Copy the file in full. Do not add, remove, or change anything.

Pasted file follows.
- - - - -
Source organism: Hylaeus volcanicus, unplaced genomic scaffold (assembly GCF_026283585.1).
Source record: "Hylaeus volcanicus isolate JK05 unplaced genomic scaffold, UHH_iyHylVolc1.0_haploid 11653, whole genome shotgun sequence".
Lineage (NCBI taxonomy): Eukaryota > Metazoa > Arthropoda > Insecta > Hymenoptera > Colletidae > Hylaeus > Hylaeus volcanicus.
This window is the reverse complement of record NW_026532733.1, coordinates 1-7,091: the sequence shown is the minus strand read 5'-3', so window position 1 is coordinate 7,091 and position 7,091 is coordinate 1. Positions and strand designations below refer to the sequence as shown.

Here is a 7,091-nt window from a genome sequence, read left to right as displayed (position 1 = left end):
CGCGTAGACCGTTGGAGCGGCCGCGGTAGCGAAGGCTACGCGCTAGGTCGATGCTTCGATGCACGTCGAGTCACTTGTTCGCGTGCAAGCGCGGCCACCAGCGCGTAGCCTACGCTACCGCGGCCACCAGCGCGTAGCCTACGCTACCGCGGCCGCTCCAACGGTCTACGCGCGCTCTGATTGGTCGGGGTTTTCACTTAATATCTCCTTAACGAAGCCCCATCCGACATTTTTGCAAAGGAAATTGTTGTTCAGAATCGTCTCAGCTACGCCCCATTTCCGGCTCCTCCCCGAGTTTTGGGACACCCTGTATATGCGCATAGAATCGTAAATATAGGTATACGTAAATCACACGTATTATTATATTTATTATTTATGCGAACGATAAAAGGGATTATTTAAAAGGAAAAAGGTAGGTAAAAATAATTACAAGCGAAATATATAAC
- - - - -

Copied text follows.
Source organism: Hylaeus volcanicus, unplaced genomic scaffold (assembly GCF_026283585.1).
Source record: "Hylaeus volcanicus isolate JK05 unplaced genomic scaffold, UHH_iyHylVolc1.0_haploid 11653, whole genome shotgun sequence".
Lineage (NCBI taxonomy): Eukaryota > Metazoa > Arthropoda > Insecta > Hymenoptera > Colletidae > Hylaeus > Hylaeus volcanicus.
This window is the reverse complement of record NW_026532733.1, coordinates 1-7,091: the sequence shown is the minus strand read 5'-3', so window position 1 is coordinate 7,091 and position 7,091 is coordinate 1. Positions and strand designations below refer to the sequence as shown.

Here is a 7,091-nt window from a genome sequence, read left to right as displayed (position 1 = left end):
CGCGTAGACCGTTGGAGCGGCCGCGGTAGCGAAGGCTACGCGCTAGGTCGATGCTTCGATGCACGTCGAGTCACTTGTTCGCGTGCAAGCGCGGCCACCAGCGCGTAGCCTACGCTACCGCGGCCACCAGCGCGTAGCCTACGCTACCGCGGCCGCTCCAACGGTCTACGCGCGCTCTGATTGGTCGGGGTTTTCACTTAATATCTCCTTAACGAAGCCCCATCCGACATTTTTGCAAAGGAAATTGTTGTTCAGAATCGTCTCAGCTACGCCCCATTTCCGGCTCCTCCCCGAGTTTTGGGACACCCTGTATATGCGCATAGAATCGTAAATATAGGTATACGTAAATCACACGTATTATTATATTTATTATTTATGCGAACGATAAAAGGGATTATTTAAAAGGAAAAAGGTAGGTAAAAATAATTACAAGCGAAATATATAAC